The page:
May 19, 2024
Search
Close this search box.
Search
Close this search box.
May 19, 2024
Search
Close this search box.

Linking Northern and Central NJ, Bronx, Manhattan, Westchester and CT

The Validate Button

Years ago when my now-husband and I were dating, he came up with a metaphoric “validate” button. I was in graduate school at the time, processing my own experiences as I entered the world of psychotherapy. Through this journey I had learned to communicate that what I truly needed—above all else—was validation. Whether I was complaining about my day, reflecting on an experience or sharing an anxiety—I needed to feel that I was being heard and seen.

We were walking in Chelsea where I worked and where he lived at the time, and I recall being on the corner of 25th Street when he stated, “I’m pushing the validate button” after I had shared an anecdote highlighting a particularly frustrating conversation I’d had. And so began a little inside joke. I would share and he would comment that he was pushing that button, showing me that he was listening and that I was being seen.

Until this stopped working. Until the day when he made that familiar comment and I became upset. “Sometimes I need to feel validated with more than just a line.” He was confused—hadn’t this been working until now? All of a sudden what I had named as helpful just wasn’t effective anymore.

And this, dear reader, is the human experience. There is no manual or rule book of what will absolutely feel helpful in our moments of need. Sure, there may be comments that are always unhelpful and a list of what not to do; but there is no one size fits all when it comes to support.

I share this idea regularly when working with parents and loved ones who reach out to ask what they can do for the individual whom they are supporting; asking for a treasure map that will yield change and recovery and feelings of love and appreciation. It can be heartbreaking to inform loved ones that there is nothing they can say, no magic line, to change the situation. Instead, support will need to bend and shift as time goes on.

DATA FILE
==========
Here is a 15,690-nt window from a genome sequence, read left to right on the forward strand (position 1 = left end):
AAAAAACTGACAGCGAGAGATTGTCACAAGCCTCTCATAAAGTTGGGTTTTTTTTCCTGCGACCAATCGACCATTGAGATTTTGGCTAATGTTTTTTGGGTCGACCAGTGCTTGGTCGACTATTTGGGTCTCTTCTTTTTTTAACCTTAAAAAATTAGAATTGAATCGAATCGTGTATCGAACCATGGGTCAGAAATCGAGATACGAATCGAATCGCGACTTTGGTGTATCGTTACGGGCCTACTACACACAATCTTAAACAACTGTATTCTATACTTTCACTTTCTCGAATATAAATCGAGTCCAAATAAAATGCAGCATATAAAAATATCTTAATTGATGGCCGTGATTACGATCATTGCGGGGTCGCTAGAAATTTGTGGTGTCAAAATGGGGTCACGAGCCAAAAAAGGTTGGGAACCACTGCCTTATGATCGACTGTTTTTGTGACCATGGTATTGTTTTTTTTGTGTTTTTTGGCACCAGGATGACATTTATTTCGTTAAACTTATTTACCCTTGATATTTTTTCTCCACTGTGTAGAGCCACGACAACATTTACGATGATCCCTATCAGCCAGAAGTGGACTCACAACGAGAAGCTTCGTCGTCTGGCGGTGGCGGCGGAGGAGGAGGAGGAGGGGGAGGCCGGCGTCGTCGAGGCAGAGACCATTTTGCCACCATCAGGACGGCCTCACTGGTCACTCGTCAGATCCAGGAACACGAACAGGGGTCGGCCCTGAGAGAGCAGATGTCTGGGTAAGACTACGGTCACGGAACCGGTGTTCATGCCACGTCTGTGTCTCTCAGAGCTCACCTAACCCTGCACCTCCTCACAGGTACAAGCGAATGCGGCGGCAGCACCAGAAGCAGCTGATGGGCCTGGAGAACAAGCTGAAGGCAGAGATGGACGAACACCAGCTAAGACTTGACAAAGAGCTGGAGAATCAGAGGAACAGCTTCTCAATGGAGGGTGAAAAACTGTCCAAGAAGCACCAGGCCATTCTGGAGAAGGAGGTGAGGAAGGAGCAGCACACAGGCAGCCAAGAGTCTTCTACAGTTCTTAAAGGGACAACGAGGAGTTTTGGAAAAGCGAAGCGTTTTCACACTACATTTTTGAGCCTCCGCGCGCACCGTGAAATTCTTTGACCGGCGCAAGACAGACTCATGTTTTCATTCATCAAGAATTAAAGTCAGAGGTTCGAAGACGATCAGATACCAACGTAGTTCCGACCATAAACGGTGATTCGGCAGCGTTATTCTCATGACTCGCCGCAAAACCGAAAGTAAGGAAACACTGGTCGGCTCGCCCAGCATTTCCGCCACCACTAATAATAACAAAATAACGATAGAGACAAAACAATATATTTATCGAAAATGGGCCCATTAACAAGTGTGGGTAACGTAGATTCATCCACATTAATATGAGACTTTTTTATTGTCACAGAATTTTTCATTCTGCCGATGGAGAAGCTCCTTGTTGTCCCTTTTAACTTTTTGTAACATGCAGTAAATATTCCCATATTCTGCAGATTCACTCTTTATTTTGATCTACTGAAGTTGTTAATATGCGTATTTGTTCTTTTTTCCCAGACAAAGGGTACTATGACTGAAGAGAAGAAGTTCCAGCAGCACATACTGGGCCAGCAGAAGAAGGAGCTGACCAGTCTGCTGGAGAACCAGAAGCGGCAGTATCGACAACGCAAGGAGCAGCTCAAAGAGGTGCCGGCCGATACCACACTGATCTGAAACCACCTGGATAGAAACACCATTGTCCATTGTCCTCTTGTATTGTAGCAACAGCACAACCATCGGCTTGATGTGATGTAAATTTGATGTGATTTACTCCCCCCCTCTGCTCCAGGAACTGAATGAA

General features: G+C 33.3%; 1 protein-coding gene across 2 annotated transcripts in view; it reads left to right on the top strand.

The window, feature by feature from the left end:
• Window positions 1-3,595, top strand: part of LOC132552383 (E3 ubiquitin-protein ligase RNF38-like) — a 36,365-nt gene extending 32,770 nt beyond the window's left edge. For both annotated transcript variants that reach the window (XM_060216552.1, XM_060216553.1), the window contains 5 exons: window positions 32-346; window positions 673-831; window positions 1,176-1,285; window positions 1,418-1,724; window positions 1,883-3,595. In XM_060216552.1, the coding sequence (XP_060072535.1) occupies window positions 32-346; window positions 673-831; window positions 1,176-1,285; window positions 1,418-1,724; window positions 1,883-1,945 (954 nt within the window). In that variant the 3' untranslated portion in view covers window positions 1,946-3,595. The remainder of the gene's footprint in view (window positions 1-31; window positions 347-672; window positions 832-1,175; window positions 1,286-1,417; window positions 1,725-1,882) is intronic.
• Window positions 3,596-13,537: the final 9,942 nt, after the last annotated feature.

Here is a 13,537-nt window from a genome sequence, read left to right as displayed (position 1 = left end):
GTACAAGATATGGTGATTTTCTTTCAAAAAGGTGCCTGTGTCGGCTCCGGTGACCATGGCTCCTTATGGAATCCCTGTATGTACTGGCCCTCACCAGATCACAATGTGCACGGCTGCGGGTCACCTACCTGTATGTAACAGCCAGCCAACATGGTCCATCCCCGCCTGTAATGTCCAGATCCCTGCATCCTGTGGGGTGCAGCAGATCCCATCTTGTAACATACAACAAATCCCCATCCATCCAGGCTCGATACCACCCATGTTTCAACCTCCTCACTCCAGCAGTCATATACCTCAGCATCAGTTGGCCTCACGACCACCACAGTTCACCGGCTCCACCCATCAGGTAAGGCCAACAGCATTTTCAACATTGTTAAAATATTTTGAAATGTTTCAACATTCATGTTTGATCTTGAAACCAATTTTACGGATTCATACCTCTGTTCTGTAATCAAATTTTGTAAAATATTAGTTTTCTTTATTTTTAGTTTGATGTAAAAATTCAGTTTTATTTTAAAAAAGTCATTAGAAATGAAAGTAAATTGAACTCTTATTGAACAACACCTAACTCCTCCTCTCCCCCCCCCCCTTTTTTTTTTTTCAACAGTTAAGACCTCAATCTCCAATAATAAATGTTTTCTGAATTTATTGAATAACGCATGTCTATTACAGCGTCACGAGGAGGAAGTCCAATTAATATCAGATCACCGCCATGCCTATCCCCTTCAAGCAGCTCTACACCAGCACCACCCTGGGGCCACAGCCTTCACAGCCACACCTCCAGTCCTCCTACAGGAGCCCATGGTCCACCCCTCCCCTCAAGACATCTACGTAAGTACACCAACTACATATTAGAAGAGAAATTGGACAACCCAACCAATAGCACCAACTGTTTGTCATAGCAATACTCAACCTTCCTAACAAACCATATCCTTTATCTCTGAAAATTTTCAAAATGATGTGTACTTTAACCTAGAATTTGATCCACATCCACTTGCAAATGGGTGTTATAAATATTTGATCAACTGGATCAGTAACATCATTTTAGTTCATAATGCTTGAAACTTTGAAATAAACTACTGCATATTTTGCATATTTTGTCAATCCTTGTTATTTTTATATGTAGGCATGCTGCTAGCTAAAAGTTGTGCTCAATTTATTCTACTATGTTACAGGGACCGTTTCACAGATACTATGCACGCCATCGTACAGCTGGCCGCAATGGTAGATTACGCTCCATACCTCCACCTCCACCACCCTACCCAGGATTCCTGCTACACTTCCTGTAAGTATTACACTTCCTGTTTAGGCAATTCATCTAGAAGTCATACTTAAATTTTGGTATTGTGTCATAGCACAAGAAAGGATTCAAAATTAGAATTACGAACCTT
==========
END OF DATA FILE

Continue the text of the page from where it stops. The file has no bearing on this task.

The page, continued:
As human beings we tend to be drawn toward all-or-nothing thinking, good objects and bad objects. This way of thinking helps us to feel safe and to experience the world as simple and predictable. If we have one line of what to say, then we won’t have to worry about vulnerability—we can make less of an effort and breathe a sigh of relief knowing that we “showed up” but didn’t have to do much work in the moment. But, it’s not that simple.

Sure, for some people even remembering one supportive line is hard work. Perhaps it goes against their natural instinct; so many people try to support by offering advice, trying to fix, relating—and therefore “pushing the validate button” requires the concentration of offering an alternative to what might be innate. Support is hard; we are often mind readers, hoping others will know what we need or expecting them to give us what we would offer them.

Ultimately, support requires paying attention in the moment, asking what would be helpful and being open to this changing regularly. What may be requested as supportive one day could change by the next day.

The validate button had become stale. And I believe in the moment of frustration I wanted to hear more curiosity rather than a line that made me wonder if he was listening. (Spoiler: he was). So I explained that I was starting to want more validation by his asking questions and commenting on what I was sharing. I gave direction. Did I want to have to? No. But I needed to teach him what I needed; I could not expect him to just know. And this is what I recommend of those whom I support and what I recommend you practice, reader. Be clear in stating what type of support you need. Ask for advice, a listening ear, stories of how the other person can relate, a simple hug. Ask and recognize that others cannot read our minds.

Supporters, be open to this change. Be open to asking what you can do. I find myself in sessions asking, “Would it be helpful for me to ask more about this?” or “Would you like to make a plan?” and by doing so, clients pause to reflect on what they might need. At times they do not know, but they may be able to reflect on what would not be helpful.

There is no manual or magic line. We constantly evolve, living in a plethora of colors while we wish for a world that is black, white or gray. You are meant to change and what feels helpful is meant to shift. Communicate—on both the giving and receiving ends and know that the process of asking for help can be scary and confusing; it just may not make sense. But when we offer space for learning together we can adapt to one another and know that support is possible.

Temimah Zucker, LCSW, works with individuals ages 18 and older in New York and New Jersey who are struggling with mental health concerns, and specializes in working with those looking to heal their relationships between their bodies and souls. Temimah is an adjunct professor at the Wurzweiler School of Social Work, an advocate and public speaker concerning eating disorder awareness and a Metro-New York supervisor at Monte Nido. To learn more or to reach her, visit www.temimah.com.

Leave a Comment

Most Popular Articles